Hooping as an activity

A performer with a fire hula hoop

Many modern hoopers make their own hoops out of PVC piping, or polypropylene tubing (known as polypro). The polyethylene hoops, and especially the polyvinyl chloride hoops, are much larger and heavier than hoops of the 1950s. The size and the weight of the hoop affect the style of the hooper. Heavier, larger hoops are used for beginning dancers and easier tricks, while lighter, thinner tubing is used for quick hand tricks. These hoops may be covered in a fabric or plastic tape to create a visual image and distinguish between the hoop and dancer. Gaffer tape is used to line the inside of a hula hoop to add grip, or a bare hula hoop can be roughened by using sandpaper. Some use glow-in-the dark, patterned, or sparkling tape, and others are produced with clear tubing and are unfilled (child hoops are commonly filled with various materials). LED lighting has been added, allowing hoops to light up at the flick of a switch or a remote control. Programmable 'Smart Hoops' are available which provide a range of special effects and some can even be customized through an application on a mobile device.[original research?]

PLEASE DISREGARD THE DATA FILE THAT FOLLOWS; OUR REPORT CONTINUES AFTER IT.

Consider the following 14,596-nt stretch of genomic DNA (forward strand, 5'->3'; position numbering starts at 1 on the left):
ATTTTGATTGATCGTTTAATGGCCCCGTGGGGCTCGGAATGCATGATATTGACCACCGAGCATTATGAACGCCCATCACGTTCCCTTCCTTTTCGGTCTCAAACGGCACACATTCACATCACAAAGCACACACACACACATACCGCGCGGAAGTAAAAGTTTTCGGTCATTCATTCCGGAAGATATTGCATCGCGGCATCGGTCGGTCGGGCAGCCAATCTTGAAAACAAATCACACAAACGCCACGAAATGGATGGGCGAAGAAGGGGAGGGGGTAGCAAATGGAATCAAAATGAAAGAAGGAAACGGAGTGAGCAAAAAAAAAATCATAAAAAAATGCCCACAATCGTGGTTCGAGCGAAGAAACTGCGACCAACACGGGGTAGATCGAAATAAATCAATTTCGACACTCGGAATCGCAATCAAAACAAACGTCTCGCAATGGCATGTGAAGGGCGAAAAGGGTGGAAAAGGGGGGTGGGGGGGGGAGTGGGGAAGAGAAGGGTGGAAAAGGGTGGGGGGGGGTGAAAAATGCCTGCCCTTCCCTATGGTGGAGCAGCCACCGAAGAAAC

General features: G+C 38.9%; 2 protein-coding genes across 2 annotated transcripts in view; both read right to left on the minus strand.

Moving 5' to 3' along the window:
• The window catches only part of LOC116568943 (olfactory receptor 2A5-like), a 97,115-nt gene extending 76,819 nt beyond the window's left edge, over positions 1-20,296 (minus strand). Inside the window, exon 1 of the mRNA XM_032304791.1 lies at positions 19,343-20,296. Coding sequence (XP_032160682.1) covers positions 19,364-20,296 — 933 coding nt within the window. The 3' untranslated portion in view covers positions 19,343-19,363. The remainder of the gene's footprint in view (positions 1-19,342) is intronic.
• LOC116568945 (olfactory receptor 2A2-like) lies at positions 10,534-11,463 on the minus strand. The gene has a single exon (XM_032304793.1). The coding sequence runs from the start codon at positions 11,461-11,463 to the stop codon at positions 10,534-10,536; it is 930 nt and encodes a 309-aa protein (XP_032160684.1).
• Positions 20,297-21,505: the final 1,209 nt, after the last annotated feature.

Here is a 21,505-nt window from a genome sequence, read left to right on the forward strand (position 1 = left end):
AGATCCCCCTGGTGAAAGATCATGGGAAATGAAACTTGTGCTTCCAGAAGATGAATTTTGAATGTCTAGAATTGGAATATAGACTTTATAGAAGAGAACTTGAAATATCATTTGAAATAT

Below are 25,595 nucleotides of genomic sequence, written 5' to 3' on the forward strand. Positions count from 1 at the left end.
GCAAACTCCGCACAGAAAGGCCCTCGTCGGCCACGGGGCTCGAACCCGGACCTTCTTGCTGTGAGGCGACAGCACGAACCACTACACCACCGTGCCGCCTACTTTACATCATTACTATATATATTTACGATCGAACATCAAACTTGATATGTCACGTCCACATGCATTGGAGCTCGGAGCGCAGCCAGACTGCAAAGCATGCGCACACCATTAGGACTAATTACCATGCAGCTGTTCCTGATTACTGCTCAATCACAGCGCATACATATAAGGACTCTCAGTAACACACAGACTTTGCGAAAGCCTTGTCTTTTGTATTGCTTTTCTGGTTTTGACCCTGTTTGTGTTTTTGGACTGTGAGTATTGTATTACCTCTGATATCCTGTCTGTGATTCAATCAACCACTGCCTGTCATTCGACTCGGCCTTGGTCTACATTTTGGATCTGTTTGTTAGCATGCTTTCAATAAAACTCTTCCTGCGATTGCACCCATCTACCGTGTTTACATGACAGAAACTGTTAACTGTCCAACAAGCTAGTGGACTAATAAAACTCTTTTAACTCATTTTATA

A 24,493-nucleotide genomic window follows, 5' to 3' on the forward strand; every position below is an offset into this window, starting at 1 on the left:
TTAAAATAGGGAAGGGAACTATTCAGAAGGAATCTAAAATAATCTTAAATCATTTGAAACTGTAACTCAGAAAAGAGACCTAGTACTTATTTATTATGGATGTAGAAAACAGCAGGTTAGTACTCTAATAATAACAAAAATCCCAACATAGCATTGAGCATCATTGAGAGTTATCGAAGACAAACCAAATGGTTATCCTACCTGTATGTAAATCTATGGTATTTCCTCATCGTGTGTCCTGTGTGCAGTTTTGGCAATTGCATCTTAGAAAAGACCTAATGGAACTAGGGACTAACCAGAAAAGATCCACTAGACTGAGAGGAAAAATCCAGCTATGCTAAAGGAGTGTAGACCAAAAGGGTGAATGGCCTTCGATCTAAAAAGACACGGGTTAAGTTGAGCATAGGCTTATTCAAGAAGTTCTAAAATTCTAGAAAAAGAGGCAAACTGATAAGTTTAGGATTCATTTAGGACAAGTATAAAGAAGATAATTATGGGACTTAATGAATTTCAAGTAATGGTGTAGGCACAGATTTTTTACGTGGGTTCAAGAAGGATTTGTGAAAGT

Modern hooping has created a wide range of tricks. Hooping now includes many 'on body' moves and many 'off body' moves. A few examples are breaks, isolations, leg hooping, and double hooping.

Hooping is a popular fitness activity, with classes in many cities across the world.[12]

Fire hooping has been introduced, in which spokes are set into the outside of the hoop and tipped with kevlar wicks, which are soaked in fuel and ignited.

Collapsible hula hoops have been developed for easy transport and versatility.

Weighted hula hoops which weigh between 1.5 and 8 pounds are used for exercises and the extra weight usually comes from plastic or padded steel. People use it for weight loss routines and add some easily repetitive routines (and music) to make it fun.[13]



  1. ^ Walsh, Tim (October 2005). Timeless Toys: Classic Toys and the Playmakers Who Created Them. Andrews McMeel Publishing. p. 142. ISBN 9780740755712.